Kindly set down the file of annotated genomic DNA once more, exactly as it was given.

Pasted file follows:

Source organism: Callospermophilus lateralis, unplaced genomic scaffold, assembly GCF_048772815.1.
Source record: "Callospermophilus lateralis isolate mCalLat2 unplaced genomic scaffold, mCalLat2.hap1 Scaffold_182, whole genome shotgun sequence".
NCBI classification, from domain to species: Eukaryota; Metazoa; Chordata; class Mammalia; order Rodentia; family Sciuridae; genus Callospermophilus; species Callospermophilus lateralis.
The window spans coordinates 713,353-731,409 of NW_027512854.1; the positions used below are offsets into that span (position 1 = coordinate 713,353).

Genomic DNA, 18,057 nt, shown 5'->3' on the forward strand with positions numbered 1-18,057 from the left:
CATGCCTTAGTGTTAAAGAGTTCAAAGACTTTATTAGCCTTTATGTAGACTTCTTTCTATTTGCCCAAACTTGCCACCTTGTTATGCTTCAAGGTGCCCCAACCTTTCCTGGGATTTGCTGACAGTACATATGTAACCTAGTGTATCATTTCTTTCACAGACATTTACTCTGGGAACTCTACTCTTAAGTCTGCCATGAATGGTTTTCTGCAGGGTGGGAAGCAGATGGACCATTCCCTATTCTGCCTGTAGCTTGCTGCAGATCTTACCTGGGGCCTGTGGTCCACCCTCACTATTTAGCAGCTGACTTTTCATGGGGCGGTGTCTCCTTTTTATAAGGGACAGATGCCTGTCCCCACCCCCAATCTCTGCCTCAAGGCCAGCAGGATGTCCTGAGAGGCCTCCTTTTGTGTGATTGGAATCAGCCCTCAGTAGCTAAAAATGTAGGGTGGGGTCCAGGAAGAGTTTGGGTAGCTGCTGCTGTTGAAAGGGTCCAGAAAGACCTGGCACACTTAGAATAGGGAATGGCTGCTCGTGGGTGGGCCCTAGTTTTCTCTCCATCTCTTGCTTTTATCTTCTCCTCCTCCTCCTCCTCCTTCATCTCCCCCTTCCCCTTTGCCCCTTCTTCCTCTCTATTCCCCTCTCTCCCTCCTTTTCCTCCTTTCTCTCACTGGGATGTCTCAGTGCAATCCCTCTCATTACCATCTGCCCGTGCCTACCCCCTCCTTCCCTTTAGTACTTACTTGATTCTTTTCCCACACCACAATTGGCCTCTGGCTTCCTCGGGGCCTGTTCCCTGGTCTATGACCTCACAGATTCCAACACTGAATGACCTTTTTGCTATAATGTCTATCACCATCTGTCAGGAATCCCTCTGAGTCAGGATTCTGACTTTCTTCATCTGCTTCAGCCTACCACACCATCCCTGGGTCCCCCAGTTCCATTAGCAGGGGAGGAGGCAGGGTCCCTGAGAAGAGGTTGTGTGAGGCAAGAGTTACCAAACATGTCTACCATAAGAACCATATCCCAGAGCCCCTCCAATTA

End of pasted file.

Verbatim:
Source organism: Callospermophilus lateralis, unplaced genomic scaffold, assembly GCF_048772815.1.
Source record: "Callospermophilus lateralis isolate mCalLat2 unplaced genomic scaffold, mCalLat2.hap1 Scaffold_182, whole genome shotgun sequence".
NCBI classification, from domain to species: Eukaryota; Metazoa; Chordata; class Mammalia; order Rodentia; family Sciuridae; genus Callospermophilus; species Callospermophilus lateralis.
The window spans coordinates 713,353-731,409 of NW_027512854.1; the positions used below are offsets into that span (position 1 = coordinate 713,353).

Genomic DNA, 18,057 nt, shown 5'->3' on the forward strand with positions numbered 1-18,057 from the left:
CATGCCTTAGTGTTAAAGAGTTCAAAGACTTTATTAGCCTTTATGTAGACTTCTTTCTATTTGCCCAAACTTGCCACCTTGTTATGCTTCAAGGTGCCCCAACCTTTCCTGGGATTTGCTGACAGTACATATGTAACCTAGTGTATCATTTCTTTCACAGACATTTACTCTGGGAACTCTACTCTTAAGTCTGCCATGAATGGTTTTCTGCAGGGTGGGAAGCAGATGGACCATTCCCTATTCTGCCTGTAGCTTGCTGCAGATCTTACCTGGGGCCTGTGGTCCACCCTCACTATTTAGCAGCTGACTTTTCATGGGGCGGTGTCTCCTTTTTATAAGGGACAGATGCCTGTCCCCACCCCCAATCTCTGCCTCAAGGCCAGCAGGATGTCCTGAGAGGCCTCCTTTTGTGTGATTGGAATCAGCCCTCAGTAGCTAAAAATGTAGGGTGGGGTCCAGGAAGAGTTTGGGTAGCTGCTGCTGTTGAAAGGGTCCAGAAAGACCTGGCACACTTAGAATAGGGAATGGCTGCTCGTGGGTGGGCCCTAGTTTTCTCTCCATCTCTTGCTTTTATCTTCTCCTCCTCCTCCTCCTCCTTCATCTCCCCCTTCCCCTTTGCCCCTTCTTCCTCTCTATTCCCCTCTCTCCCTCCTTTTCCTCCTTTCTCTCACTGGGATGTCTCAGTGCAATCCCTCTCATTACCATCTGCCCGTGCCTACCCCCTCCTTCCCTTTAGTACTTACTTGATTCTTTTCCCACACCACAATTGGCCTCTGGCTTCCTCGGGGCCTGTTCCCTGGTCTATGACCTCACAGATTCCAACACTGAATGACCTTTTTGCTATAATGTCTATCACCATCTGTCAGGAATCCCTCTGAGTCAGGATTCTGACTTTCTTCATCTGCTTCAGCCTACCACACCATCCCTGGGTCCCCCAGTTCCATTAGCAGGGGAGGAGGCAGGGTCCCTGAGAAGAGGTTGTGTGAGGCAAGAGTTACCAAACATGTCTACCATAAGAACCATATCCCAGAGCCCCTCCAATTA